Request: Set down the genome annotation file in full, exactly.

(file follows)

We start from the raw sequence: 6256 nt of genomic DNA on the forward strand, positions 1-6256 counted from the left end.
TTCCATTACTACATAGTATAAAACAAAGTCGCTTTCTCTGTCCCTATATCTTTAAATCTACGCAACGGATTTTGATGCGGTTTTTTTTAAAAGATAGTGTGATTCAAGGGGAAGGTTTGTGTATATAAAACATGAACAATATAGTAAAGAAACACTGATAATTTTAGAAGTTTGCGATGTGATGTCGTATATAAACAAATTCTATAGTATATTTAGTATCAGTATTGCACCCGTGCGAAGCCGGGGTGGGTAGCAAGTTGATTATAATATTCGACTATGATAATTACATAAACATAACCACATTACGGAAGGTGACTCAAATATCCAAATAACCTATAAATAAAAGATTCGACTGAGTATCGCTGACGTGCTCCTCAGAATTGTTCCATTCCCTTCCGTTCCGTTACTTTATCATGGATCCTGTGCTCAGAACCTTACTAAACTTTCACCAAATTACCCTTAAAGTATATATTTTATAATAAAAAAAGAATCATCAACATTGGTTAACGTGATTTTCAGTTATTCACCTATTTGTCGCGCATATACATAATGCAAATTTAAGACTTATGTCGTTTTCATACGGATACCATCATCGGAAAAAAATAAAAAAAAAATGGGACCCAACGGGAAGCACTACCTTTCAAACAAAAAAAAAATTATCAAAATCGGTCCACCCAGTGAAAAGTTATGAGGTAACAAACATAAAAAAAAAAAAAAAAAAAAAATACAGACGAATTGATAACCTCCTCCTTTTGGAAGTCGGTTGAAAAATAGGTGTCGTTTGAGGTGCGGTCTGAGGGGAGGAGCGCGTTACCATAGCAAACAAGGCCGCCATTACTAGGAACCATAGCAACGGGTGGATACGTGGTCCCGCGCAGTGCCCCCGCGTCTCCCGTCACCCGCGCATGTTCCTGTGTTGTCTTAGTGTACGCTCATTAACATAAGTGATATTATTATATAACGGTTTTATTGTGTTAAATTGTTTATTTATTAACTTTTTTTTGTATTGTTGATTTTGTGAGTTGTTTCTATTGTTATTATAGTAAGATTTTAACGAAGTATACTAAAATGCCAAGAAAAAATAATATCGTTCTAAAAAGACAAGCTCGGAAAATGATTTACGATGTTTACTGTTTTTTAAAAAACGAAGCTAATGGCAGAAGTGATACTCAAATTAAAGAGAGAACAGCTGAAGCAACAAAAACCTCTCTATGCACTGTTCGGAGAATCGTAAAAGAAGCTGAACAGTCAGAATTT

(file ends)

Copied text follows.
We start from the raw sequence: 6256 nt of genomic DNA on the forward strand, positions 1-6256 counted from the left end.
TTCCATTACTACATAGTATAAAACAAAGTCGCTTTCTCTGTCCCTATATCTTTAAATCTACGCAACGGATTTTGATGCGGTTTTTTTTAAAAGATAGTGTGATTCAAGGGGAAGGTTTGTGTATATAAAACATGAACAATATAGTAAAGAAACACTGATAATTTTAGAAGTTTGCGATGTGATGTCGTATATAAACAAATTCTATAGTATATTTAGTATCAGTATTGCACCCGTGCGAAGCCGGGGTGGGTAGCAAGTTGATTATAATATTCGACTATGATAATTACATAAACATAACCACATTACGGAAGGTGACTCAAATATCCAAATAACCTATAAATAAAAGATTCGACTGAGTATCGCTGACGTGCTCCTCAGAATTGTTCCATTCCCTTCCGTTCCGTTACTTTATCATGGATCCTGTGCTCAGAACCTTACTAAACTTTCACCAAATTACCCTTAAAGTATATATTTTATAATAAAAAAAGAATCATCAACATTGGTTAACGTGATTTTCAGTTATTCACCTATTTGTCGCGCATATACATAATGCAAATTTAAGACTTATGTCGTTTTCATACGGATACCATCATCGGAAAAAAATAAAAAAAAAATGGGACCCAACGGGAAGCACTACCTTTCAAACAAAAAAAAAATTATCAAAATCGGTCCACCCAGTGAAAAGTTATGAGGTAACAAACATAAAAAAAAAAAAAAAAAAAAAATACAGACGAATTGATAACCTCCTCCTTTTGGAAGTCGGTTGAAAAATAGGTGTCGTTTGAGGTGCGGTCTGAGGGGAGGAGCGCGTTACCATAGCAAACAAGGCCGCCATTACTAGGAACCATAGCAACGGGTGGATACGTGGTCCCGCGCAGTGCCCCCGCGTCTCCCGTCACCCGCGCATGTTCCTGTGTTGTCTTAGTGTACGCTCATTAACATAAGTGATATTATTATATAACGGTTTTATTGTGTTAAATTGTTTATTTATTAACTTTTTTTTGTATTGTTGATTTTGTGAGTTGTTTCTATTGTTATTATAGTAAGATTTTAACGAAGTATACTAAAATGCCAAGAAAAAATAATATCGTTCTAAAAAGACAAGCTCGGAAAATGATTTACGATGTTTACTGTTTTTTAAAAAACGAAGCTAATGGCAGAAGTGATACTCAAATTAAAGAGAGAACAGCTGAAGCAACAAAAACCTCTCTATGCACTGTTCGGAGAATCGTAAAAGAAGCTGAACAGTCAGAATTT